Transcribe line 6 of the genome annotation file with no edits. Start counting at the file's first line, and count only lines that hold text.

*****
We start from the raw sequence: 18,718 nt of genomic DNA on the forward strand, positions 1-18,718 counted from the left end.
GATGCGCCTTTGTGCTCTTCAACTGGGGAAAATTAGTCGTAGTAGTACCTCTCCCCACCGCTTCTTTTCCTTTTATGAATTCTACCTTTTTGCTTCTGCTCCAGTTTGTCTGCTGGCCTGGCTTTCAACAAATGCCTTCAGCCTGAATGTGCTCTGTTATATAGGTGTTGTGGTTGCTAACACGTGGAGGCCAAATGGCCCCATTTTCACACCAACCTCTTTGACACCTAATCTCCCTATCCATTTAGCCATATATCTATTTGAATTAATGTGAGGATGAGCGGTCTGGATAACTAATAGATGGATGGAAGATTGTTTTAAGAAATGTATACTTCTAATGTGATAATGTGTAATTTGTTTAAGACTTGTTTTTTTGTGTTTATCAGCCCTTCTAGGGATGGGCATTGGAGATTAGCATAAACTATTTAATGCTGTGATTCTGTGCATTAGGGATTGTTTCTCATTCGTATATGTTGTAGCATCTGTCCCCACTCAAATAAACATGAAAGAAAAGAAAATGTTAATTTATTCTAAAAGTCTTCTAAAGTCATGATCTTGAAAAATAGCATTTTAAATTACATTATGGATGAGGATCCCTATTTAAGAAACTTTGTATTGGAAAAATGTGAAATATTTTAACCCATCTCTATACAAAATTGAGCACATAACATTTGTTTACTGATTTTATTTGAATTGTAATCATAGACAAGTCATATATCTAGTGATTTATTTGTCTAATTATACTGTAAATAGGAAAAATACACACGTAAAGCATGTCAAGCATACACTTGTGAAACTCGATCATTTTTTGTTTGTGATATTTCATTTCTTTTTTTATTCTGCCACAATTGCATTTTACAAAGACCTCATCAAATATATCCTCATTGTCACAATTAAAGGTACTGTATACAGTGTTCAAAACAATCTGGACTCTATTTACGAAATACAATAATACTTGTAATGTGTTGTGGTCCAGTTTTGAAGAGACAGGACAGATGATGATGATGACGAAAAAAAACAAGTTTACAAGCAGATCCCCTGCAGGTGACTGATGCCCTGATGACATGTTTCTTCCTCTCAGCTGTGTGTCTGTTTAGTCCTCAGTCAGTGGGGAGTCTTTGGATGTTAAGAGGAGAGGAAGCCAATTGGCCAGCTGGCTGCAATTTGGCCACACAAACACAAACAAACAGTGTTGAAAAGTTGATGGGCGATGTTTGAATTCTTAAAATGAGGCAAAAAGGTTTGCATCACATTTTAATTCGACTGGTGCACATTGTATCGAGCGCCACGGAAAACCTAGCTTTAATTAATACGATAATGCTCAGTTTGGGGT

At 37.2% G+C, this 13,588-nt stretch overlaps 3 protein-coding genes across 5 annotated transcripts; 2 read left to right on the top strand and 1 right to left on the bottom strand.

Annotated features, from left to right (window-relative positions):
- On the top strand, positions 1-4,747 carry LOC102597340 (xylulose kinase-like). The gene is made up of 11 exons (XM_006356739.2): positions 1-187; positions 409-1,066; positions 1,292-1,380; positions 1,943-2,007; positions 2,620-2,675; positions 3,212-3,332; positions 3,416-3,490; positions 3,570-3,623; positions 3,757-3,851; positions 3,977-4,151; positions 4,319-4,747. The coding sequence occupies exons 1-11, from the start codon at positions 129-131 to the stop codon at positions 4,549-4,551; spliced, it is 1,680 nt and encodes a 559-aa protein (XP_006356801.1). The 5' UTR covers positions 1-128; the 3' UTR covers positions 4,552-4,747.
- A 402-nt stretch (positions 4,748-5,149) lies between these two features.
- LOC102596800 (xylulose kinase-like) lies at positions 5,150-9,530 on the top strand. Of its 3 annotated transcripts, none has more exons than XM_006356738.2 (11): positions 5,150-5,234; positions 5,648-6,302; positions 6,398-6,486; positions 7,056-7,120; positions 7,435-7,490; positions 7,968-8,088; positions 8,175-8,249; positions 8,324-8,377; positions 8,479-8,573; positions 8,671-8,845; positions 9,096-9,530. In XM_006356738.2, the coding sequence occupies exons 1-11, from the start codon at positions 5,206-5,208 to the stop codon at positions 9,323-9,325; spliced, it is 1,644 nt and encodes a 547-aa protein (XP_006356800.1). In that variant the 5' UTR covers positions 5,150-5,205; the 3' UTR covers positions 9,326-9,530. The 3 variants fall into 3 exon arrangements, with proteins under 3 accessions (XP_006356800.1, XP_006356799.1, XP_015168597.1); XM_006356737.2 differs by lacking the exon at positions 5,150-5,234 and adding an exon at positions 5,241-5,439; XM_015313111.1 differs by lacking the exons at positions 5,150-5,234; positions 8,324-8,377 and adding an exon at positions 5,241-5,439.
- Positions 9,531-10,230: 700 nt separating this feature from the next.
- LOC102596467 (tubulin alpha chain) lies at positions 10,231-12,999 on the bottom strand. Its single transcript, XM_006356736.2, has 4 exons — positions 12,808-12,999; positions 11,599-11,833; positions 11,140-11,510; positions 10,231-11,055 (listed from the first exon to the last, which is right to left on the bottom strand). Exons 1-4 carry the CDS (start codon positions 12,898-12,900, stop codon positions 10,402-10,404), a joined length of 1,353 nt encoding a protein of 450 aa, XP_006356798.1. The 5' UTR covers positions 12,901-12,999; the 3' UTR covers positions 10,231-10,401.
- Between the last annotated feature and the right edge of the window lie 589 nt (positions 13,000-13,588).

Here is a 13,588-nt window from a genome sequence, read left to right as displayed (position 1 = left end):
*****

- A 402-nt stretch (positions 4,748-5,149) lies between these two features.